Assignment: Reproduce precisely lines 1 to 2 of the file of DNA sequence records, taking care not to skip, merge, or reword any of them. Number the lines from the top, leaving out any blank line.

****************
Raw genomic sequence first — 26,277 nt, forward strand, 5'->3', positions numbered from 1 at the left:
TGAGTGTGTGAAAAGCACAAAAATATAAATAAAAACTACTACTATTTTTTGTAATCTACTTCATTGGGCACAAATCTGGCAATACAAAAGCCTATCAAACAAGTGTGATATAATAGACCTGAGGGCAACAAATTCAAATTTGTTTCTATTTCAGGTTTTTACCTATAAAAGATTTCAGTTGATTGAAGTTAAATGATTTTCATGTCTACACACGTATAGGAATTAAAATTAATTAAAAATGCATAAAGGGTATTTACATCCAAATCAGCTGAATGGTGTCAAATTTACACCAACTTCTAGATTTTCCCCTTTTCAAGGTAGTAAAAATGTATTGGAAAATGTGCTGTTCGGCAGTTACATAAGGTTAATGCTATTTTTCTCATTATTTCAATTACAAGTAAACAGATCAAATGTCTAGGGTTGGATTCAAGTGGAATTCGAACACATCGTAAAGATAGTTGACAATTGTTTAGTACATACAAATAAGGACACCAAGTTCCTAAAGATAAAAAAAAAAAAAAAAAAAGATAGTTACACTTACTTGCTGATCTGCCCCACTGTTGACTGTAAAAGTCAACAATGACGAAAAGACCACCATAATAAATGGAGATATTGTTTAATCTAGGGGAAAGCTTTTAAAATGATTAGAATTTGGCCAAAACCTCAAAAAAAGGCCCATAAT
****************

Raw genomic sequence first — 26,277 nt, forward strand, 5'->3', positions numbered from 1 at the left:
TGAGTGTGTGAAAAGCACAAAAATATAAATAAAAACTACTACTATTTTTTGTAATCTACTTCATTGGGCACAAATCTGGCAATACAAAAGCCTATCAAACAAGTGTGATATAATAGACCTGAGGGCAACAAATTCAAATTTGTTTCTATTTCAGGTTTTTACCTATAAAAGATTTCAGTTGATTGAAGTTAAATGATTTTCATGTCTACACACGTATAGGAATTAAAATTAATTAAAAATGCATAAAGGGTATTTACATCCAAATCAGCTGAATGGTGTCAAATTTACACCAACTTCTAGATTTTCCCCTTTTCAAGGTAGTAAAAATGTATTGGAAAATGTGCTGTTCGGCAGTTACATAAGGTTAATGCTATTTTTCTCATTATTTCAATTACAAGTAAACAGATCAAATGTCTAGGGTTGGATTCAAGTGGAATTCGAACACATCGTAAAGATAGTTGACAATTGTTTAGTACATACAAATAAGGACACCAAGTTCCTAAAGATAAAAAAAAAAAAAAAAAAAGATAGTTACACTTACTTGCTGATCTGCCCCACTGTTGACTGTAAAAGTCAACAATGACGAAAAGACCACCATAATAAATGGAGATATTGTTTAATCTAGGGGAAAGCTTTTAAAATGATTAGAATTTGGCCAAAACCTCAAAAAAAGGCCCATAAT